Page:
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-   -   Waves on beaches (stupid question?) (http://www.sailnet.com/forums/general-discussion-sailing-related/81970-waves-beaches-stupid-question.html)

joelsanda 12-21-2011 03:21 PM

Waves on beaches (stupid question?)
 
Twice in the last few years I've been on islands in the Pacific where the waves felt the same whether the beach I was on was windward or leeward. In both cases I was on a small boat about 100 +/- yards offshore, messing around on the beach and snorkeling. On both sides of the island the waves were nearly identical in size - height and wavelength.

This struck me as a little odd as I'd expect the waves to come onto the islands in the same direction of the wind. But when I experienced nearly identical waves on the leeward side I figured I was wrong.

So ... my question: are these waves coming from the natural uplift of air that brings breezes and winds onto the island, from the low pressure system over most islands? Otherwise one would expect there to be no waves on the leeward side, right?

RichH 12-21-2011 03:45 PM

Not uncommon to have waves hitting the lee-side of a small island and at 180 from the direction of their formation/propagation, ..... sometimes larger than the amplitude of the waves hitting the 'windward' side. Rarely will there be a 'shadow zone' on the leeside of a small island where the waves are 'calm'.

This physics concept of 'wave diffraction & wave refraction' (or 'turning of the waves') is explained and illustrated: Refraction/Diffraction figures 2 & 3.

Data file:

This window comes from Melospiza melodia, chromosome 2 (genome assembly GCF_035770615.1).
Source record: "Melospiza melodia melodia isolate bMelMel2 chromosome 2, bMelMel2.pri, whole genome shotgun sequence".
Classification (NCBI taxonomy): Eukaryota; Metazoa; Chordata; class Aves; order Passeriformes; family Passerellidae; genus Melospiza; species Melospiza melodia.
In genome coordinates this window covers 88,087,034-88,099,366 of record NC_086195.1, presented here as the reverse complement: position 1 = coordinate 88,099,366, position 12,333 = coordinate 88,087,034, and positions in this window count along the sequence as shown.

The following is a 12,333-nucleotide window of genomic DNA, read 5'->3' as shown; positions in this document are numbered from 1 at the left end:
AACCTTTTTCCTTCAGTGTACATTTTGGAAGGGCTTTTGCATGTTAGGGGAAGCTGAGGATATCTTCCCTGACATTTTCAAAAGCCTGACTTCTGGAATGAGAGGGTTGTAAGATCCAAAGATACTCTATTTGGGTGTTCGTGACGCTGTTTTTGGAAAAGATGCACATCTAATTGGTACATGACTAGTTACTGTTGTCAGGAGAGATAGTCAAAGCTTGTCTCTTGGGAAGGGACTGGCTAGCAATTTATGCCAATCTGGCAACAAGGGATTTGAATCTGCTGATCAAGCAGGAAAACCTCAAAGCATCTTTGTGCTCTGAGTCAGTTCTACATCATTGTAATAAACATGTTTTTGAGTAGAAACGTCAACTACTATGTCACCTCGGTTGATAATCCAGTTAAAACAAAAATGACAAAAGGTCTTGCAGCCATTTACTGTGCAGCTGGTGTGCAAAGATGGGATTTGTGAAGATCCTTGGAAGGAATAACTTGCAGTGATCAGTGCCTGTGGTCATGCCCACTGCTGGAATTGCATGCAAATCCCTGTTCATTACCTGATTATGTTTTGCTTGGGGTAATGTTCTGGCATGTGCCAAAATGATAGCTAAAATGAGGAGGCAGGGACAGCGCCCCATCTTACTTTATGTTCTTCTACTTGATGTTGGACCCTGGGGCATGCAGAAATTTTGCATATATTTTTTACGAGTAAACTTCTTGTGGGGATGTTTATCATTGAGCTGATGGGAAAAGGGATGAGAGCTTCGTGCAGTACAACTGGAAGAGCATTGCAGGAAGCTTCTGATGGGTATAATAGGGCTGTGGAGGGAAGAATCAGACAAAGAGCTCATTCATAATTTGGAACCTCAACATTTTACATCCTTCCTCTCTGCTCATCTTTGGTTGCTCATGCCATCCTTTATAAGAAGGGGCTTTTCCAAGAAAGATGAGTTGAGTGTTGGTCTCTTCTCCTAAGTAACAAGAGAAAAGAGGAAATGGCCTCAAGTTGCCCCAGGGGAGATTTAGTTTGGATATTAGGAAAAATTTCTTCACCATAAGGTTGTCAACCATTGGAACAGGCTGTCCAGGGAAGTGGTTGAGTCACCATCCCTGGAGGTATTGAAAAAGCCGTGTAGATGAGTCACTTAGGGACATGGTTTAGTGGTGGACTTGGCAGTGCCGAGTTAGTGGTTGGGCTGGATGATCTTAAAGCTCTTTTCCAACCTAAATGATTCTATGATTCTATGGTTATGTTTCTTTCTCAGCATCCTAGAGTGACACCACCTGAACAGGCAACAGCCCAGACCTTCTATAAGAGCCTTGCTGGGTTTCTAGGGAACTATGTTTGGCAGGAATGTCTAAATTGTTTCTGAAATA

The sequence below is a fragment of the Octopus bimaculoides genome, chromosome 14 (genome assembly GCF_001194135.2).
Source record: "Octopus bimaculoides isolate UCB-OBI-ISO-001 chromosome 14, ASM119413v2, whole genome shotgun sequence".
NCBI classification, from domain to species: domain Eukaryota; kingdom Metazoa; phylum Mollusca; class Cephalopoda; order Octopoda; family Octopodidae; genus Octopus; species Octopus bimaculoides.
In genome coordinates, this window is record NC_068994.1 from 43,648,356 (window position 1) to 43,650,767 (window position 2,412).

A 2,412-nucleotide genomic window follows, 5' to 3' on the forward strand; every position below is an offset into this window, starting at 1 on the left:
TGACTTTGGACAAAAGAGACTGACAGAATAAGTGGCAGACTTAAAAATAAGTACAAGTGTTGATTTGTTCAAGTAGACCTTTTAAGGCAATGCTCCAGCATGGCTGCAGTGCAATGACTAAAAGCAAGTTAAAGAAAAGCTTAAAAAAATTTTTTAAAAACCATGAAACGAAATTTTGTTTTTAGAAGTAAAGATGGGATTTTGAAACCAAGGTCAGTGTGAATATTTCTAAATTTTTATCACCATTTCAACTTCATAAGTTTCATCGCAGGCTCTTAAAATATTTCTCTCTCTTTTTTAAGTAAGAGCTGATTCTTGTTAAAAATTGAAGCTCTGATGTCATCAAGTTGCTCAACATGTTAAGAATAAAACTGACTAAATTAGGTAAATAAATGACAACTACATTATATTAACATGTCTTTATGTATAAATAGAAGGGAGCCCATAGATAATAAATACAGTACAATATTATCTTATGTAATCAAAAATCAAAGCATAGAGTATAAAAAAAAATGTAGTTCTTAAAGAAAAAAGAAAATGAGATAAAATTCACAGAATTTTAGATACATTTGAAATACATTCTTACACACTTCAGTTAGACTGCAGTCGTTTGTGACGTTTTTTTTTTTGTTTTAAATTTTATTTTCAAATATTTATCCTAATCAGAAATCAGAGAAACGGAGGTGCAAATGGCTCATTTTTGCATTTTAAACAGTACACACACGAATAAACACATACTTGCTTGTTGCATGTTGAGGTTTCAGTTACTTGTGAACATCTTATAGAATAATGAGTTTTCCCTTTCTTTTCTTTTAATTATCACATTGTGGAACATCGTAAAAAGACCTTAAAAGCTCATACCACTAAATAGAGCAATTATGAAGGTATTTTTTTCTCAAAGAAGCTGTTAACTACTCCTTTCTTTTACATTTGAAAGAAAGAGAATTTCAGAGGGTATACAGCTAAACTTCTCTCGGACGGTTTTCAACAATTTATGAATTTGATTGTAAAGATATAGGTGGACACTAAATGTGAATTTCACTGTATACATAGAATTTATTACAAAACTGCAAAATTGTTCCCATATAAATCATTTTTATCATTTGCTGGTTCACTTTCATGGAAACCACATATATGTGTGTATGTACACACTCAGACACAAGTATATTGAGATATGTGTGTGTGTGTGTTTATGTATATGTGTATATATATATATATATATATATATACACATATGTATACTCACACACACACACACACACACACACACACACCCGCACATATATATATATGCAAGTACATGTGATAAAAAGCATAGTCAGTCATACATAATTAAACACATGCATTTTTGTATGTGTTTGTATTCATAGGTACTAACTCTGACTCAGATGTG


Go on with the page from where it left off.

:-)

Faster 12-21-2011 04:08 PM

In addition, swells can be developed in the open ocean by surprisingly distance storm systems.. these can roll into the otherwise 'leeward' sides of islands.

This phenomenon can often make normally sheltered harbours on certain Caribbean islands less comfortable or even untenable.

joelsanda 12-21-2011 04:15 PM

Quote:

Originally Posted by RichH (Post 809274)
This physics concept of 'wave diffraction & wave refraction' (or 'turning of the waves') is explained and illustrated: Refraction/Diffraction figures 2 & 3.

Refraction could explain what I saw in Mexico. The island was very narrow and I tried to snorkel on the ocean side, but the waves to were too difficult. They were only slightly better on the other side.

Would be interesting to know how much energy is in an ocean wave. Judging by how much the sound waves carry in our home from my son's small electric guitar amp sound waves can pack a punch :-)

joelsanda 12-21-2011 04:19 PM

Quote:

Originally Posted by Faster (Post 809283)
In addition, swells can be developed in the open ocean by surprisingly distance storm systems.. these can roll into the otherwise 'leeward' sides of islands.

Having snorkeled in Mexico and Tahiti I certainly prefer the islands with a barrier reef. The waves in Mexico - exposed on the Pacific side with a red flag warning the whole time I was there - were awesome. There was a storm 'at sea' according to the locals; but 150 yards off shore the waves were barely noticeable on our boogie boards. Move in closer to where the breakers formed and it looked like some kind of life and death struggle!